On the cross, Jesus cries out, “My God, my God, why have you forsaken me?”. God has turned his back on Jesus, the perfect sin offering, because he cannot look upon such a fallen creature. Jesus dies in our place, alone, separate from God.

Here is the great miracle of God’s rescue plan however.
[16] When the Sabbath was over, Mary Magdalene, Mary the mother of James, and Salome bought spices so that they might go to anoint Jesus' body. Very early on the first day of the week, just after sunrise, they were on their way to the tomb and they asked each other, "Who will roll the stone away from the entrance of the tomb?"
{They have no expectation that something different has occurred.}
"But when they looked up, they saw that the stone, which was very large, had been rolled away. As they entered the tomb, they saw a young man dressed in a white robe. He said. "You are looking for Jesus the Nazarene, who was crucified. He has risen! He is not here. See the place where they laid him."
Jesus, the human, is alive ? How is this possible. They all saw him die. It is this last, most significant act, that means that you and I can have faith in Jesus as our own personal saviour. By defeating death, we no longer have any fear of dying and becoming separated from God – Jesus has done this for us.
Firstly, God has paid for our sinfulness and secondly, [1Jn 5] "God has given eternal life, and this life is in his Son."
Philippe Petit, our French tightrope walker says : “the fact that the wire walking activity is framed by death is great, it means you have to take it very seriously”
Perhaps we could requote him and say : “Living is an activity framed by death, it means we have to take it very seriously”
What actions, what decisions do we make which will shape our future? What about our eternal future? Choosing Jesus, the creator of the universe to be our personal guide, saviour and instructor is the most crucial, the most important step we must make in living our life. What steps are you making as you consider your life? Do you choose Jesus ?

Sunday, 17 May 2009

Miller movie review

I had the distinct honour of attending the global premiere of Miller, a local 30 minute production, the brainchild of Darrell Hawkins and David Farr. The 30-strong, partisan crowd laughed heartily at every raised eyebrow, “I’m on the toilet” joke and the now mandatory “boiiing” special effect.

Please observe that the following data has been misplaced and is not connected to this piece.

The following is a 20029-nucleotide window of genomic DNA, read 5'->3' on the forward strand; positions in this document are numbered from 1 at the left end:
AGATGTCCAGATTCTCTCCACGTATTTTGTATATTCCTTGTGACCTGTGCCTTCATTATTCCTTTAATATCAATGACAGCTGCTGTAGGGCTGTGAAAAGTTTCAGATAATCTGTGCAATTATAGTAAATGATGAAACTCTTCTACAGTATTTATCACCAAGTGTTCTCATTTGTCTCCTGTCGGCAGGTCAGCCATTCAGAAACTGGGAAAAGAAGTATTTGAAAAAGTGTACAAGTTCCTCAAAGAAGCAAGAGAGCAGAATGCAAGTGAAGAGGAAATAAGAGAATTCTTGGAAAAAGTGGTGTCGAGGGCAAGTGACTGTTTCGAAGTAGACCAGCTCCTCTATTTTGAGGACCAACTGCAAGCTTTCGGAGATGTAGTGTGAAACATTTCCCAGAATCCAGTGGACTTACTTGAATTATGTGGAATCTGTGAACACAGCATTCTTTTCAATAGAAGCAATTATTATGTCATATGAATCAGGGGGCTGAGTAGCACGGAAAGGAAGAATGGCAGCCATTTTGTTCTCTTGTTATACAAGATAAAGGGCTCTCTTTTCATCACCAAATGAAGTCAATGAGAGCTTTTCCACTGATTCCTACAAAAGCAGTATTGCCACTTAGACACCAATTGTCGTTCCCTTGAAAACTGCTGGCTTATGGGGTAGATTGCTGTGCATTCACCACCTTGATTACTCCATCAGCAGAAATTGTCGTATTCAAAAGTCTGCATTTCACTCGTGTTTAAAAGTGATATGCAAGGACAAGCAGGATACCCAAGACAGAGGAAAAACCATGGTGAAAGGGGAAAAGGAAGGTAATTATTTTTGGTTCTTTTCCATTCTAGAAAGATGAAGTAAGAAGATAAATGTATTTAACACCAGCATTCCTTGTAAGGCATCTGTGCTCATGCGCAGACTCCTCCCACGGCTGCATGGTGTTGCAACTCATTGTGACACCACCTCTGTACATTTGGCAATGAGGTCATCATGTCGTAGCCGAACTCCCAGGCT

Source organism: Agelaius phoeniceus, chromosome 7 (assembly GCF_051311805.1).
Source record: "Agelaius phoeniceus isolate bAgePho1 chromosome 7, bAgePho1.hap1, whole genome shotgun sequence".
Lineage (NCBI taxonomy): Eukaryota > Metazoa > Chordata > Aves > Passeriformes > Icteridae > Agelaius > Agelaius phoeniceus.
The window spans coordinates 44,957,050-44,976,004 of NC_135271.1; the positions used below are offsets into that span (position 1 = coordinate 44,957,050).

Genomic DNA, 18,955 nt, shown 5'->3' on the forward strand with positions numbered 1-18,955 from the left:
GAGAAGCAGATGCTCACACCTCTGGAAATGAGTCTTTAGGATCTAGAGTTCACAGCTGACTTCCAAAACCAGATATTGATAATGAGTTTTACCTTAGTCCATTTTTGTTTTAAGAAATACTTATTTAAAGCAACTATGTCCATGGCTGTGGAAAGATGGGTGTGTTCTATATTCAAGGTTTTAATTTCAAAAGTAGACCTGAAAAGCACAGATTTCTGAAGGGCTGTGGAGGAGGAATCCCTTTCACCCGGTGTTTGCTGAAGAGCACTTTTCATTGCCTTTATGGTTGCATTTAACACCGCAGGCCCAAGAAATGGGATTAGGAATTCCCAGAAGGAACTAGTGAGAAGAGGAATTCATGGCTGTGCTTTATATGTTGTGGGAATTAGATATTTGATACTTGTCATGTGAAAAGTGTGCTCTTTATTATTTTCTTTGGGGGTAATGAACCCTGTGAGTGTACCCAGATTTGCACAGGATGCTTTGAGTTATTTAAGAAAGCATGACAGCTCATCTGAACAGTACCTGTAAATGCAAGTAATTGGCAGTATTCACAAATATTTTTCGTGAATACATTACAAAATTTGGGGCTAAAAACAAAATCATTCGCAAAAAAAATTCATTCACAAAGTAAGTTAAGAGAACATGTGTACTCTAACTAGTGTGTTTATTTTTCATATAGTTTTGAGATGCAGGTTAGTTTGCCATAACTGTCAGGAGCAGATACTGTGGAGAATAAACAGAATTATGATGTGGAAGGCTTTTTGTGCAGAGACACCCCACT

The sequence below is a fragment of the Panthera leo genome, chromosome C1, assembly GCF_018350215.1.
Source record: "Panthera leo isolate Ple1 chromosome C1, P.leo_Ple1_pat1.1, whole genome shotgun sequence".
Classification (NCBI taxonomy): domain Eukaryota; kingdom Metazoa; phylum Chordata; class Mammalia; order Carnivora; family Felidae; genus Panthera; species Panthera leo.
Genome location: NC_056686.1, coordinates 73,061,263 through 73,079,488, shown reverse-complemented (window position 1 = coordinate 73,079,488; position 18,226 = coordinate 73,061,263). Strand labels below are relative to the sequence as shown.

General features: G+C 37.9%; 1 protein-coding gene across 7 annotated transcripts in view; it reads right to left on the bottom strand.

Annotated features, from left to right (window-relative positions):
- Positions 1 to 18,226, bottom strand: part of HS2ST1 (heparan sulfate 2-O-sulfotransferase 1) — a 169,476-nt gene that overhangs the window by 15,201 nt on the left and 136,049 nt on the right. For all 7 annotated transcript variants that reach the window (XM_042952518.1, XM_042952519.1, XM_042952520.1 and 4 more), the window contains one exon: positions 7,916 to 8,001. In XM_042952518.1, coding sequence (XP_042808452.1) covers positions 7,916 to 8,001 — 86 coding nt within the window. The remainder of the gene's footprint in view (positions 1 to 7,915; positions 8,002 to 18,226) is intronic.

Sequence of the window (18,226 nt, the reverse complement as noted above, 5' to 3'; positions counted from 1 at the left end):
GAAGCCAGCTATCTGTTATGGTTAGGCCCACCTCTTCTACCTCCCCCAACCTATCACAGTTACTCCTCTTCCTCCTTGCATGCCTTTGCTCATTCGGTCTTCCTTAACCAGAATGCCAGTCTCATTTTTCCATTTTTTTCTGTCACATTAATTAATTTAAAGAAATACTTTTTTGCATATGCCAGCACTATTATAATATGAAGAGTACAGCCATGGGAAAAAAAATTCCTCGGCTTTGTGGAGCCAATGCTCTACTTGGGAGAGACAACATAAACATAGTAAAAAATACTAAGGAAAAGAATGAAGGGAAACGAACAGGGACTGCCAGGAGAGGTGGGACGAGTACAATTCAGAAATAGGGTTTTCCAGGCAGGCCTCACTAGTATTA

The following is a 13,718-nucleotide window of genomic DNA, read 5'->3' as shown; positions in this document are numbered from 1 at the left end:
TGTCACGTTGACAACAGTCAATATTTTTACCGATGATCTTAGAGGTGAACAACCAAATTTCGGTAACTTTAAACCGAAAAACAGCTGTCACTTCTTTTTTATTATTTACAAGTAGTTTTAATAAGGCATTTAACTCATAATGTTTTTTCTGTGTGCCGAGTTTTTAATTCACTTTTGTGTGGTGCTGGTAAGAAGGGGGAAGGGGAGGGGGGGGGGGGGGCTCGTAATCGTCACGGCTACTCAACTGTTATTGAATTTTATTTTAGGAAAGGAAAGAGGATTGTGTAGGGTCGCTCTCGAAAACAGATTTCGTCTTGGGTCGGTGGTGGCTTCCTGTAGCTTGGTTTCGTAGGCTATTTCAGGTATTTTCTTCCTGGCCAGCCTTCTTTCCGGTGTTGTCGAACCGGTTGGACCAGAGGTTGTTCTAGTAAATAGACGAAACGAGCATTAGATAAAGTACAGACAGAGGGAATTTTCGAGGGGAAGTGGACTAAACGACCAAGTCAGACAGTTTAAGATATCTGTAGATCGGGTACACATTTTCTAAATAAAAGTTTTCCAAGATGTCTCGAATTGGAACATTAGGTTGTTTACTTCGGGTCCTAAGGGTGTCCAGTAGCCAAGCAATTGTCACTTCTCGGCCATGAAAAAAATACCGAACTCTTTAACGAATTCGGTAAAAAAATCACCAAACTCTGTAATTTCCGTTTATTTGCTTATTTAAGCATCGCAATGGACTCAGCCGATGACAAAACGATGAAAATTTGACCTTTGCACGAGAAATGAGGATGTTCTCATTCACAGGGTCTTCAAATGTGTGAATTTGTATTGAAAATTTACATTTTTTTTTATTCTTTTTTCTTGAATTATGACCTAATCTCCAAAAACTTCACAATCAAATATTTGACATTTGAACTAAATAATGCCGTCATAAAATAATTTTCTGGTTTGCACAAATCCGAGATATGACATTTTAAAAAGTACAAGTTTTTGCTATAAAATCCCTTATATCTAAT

The four band members, Darrell, David, Daniel Mu and Matthew Laing, talk to camera in documentary style about their respect for each other and their band’s unity. The documentary is intercut with vision of petty rivalries and musical egos. This leads to Darrell’s excited announcement that he has a date, his first.
The date, as expected, goes terribly. The amour does not appreciate conversation starters on Keynesian economics it would seem. His friends sit at a table nearby and offer encouragement. In truth, more could have been done from a ‘joke’ perspective during this middle period.
The movie highpoint for me was the Jesus Christ Superstar inspired song finale which had unlucky-in-love Darrell pleading with his friends for understanding. This played to the quartet’s strengths with their mischievous sense of humour, musical abilities and quick word plays. It was a pity therefore that the rest of the film didn’t offer more along this line.
Some of the story threads didn’t develop, such as Daniel’s ongoing encounters with a pair of Triad (is that a contradiction?) gang members but most likely a victim of originally pitching a feature length story line and cutting back to its current length. The initial scene of escaping from the toilet block via a shoulder bag was a good gag as was the car parking-to the rescue sequence. The music choice during this scene was a good one.
The thread of the story is one of mateship and looking out for one another. We should all be so lucky to have a group of friends to stand by us.
The production values were quite acceptable given the resources available to the crew. The editing enabled the story to develop in a linear fashion and the dialogue readily understood. Overall a good first effort with much to look forward to from these very funny guys.

The film has now been posted to YouTube